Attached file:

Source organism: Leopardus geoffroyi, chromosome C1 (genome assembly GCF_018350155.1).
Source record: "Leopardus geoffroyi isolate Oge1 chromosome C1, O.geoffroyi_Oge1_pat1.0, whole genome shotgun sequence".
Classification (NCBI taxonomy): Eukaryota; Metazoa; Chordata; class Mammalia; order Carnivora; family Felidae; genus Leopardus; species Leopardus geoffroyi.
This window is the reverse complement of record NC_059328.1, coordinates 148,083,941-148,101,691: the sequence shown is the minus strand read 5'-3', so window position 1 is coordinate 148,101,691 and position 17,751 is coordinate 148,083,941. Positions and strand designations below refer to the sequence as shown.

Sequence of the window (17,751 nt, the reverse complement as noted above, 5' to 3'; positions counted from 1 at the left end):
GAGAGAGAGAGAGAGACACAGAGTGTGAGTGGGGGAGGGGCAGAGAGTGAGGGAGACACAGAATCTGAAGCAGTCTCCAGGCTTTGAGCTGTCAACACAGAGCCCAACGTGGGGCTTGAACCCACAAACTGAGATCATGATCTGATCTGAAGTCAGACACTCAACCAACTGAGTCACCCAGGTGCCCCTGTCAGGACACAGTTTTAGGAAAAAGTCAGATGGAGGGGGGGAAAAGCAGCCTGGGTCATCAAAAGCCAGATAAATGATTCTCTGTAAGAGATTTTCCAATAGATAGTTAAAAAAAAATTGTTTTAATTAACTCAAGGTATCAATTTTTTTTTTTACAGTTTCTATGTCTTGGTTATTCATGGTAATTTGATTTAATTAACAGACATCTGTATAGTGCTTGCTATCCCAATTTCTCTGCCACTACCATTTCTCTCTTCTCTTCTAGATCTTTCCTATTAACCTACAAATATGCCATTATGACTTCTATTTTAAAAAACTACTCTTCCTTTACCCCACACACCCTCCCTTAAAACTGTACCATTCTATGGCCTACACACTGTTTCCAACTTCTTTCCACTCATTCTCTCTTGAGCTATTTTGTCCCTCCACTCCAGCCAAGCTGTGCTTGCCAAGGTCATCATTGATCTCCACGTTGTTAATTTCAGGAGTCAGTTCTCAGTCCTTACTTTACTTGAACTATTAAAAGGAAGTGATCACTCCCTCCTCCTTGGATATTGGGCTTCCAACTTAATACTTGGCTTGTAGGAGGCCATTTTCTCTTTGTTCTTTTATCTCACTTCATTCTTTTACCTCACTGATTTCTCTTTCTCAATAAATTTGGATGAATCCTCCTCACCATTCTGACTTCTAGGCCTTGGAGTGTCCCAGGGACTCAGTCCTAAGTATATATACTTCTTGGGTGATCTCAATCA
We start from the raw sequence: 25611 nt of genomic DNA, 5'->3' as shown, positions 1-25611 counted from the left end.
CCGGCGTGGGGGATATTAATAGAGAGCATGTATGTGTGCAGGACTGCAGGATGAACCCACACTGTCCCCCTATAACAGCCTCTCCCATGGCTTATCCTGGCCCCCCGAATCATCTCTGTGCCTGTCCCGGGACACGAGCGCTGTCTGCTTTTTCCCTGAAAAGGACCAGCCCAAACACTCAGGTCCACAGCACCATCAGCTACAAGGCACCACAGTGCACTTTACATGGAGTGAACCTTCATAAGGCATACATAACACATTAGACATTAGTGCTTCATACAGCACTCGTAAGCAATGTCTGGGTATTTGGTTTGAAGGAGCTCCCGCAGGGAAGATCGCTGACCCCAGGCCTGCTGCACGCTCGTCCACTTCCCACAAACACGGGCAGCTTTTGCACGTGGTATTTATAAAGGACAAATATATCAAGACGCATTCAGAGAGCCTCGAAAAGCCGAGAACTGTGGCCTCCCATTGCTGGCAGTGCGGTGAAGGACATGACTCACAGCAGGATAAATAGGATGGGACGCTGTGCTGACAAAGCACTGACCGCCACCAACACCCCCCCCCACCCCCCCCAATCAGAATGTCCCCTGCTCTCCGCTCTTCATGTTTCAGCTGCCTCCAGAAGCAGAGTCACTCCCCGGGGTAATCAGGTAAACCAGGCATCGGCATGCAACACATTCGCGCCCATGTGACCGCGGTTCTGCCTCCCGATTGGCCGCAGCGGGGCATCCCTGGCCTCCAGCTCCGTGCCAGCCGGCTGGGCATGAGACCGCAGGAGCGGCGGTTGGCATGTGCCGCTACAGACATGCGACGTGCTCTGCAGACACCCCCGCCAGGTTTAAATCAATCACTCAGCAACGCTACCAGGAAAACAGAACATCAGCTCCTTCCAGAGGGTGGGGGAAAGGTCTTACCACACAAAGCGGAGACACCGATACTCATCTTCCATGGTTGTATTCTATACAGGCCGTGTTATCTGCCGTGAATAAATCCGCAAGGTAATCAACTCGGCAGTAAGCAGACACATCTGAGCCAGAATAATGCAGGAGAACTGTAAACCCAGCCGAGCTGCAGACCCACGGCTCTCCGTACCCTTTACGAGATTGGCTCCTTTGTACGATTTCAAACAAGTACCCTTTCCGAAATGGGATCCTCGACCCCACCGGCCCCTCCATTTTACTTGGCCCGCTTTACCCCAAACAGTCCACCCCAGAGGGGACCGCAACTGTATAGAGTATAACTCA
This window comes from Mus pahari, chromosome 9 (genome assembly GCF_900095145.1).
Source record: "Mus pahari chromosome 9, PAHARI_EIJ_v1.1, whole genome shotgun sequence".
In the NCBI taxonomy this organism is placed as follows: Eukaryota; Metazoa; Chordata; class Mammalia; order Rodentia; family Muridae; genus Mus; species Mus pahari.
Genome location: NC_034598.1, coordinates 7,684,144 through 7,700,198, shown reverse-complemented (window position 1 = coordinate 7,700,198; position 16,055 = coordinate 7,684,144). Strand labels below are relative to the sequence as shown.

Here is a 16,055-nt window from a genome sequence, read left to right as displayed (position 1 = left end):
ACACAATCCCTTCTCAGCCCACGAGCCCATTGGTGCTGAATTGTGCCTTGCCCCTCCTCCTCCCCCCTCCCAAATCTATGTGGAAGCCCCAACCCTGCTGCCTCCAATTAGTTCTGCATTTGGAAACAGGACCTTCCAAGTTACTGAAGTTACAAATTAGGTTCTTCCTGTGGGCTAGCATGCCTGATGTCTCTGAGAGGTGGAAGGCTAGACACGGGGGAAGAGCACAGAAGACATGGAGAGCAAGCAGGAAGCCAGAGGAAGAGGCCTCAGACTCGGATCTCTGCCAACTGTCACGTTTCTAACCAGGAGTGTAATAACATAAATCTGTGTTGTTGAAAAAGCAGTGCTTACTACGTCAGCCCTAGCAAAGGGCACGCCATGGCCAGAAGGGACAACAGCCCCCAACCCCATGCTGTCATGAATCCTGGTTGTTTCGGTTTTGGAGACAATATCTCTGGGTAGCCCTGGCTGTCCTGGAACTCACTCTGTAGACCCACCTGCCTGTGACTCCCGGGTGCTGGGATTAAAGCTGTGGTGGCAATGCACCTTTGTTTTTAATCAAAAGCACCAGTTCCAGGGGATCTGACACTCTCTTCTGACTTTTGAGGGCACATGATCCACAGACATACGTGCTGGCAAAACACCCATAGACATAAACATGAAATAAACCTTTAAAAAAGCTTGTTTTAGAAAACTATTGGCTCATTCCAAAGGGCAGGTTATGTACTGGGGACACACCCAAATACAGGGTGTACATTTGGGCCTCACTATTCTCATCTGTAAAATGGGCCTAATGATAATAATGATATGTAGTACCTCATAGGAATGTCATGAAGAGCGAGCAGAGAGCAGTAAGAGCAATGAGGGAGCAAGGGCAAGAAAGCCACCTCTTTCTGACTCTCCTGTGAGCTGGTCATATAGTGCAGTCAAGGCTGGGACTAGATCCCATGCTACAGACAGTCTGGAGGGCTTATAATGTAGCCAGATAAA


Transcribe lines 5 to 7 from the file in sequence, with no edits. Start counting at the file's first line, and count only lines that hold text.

Sequence of the window (17,751 nt, the reverse complement as noted above, 5' to 3'; positions counted from 1 at the left end):
GAGAGAGAGAGAGAGACACAGAGTGTGAGTGGGGGAGGGGCAGAGAGTGAGGGAGACACAGAATCTGAAGCAGTCTCCAGGCTTTGAGCTGTCAACACAGAGCCCAACGTGGGGCTTGAACCCACAAACTGAGATCATGATCTGATCTGAAGTCAGACACTCAACCAACTGAGTCACCCAGGTGCCCCTGTCAGGACACAGTTTTAGGAAAAAGTCAGATGGAGGGGGGGAAAAGCAGCCTGGGTCATCAAAAGCCAGATAAATGATTCTCTGTAAGAGATTTTCCAATAGATAGTTAAAAAAAAATTGTTTTAATTAACTCAAGGTATCAATTTTTTTTTTTACAGTTTCTATGTCTTGGTTATTCATGGTAATTTGATTTAATTAACAGACATCTGTATAGTGCTTGCTATCCCAATTTCTCTGCCACTACCATTTCTCTCTTCTCTTCTAGATCTTTCCTATTAACCTACAAATATGCCATTATGACTTCTATTTTAAAAAACTACTCTTCCTTTACCCCACACACCCTCCCTTAAAACTGTACCATTCTATGGCCTACACACTGTTTCCAACTTCTTTCCACTCATTCTCTCTTGAGCTATTTTGTCCCTCCACTCCAGCCAAGCTGTGCTTGCCAAGGTCATCATTGATCTCCACGTTGTTAATTTCAGGAGTCAGTTCTCAGTCCTTACTTTACTTGAACTATTAAAAGGAAGTGATCACTCCCTCCTCCTTGGATATTGGGCTTCCAACTTAATACTTGGCTTGTAGGAGGCCATTTTCTCTTTGTTCTTTTATCTCACTTCATTCTTTTACCTCACTGATTTCTCTTTCTCAATAAATTTGGATGAATCCTCCTCACCATTCTGACTTCTAGGCCTTGGAGTGTCCCAGGGACTCAGTCCTAAGTATATATACTTCTTGGGTGATCTCAATCA
We start from the raw sequence: 25611 nt of genomic DNA, 5'->3' as shown, positions 1-25611 counted from the left end.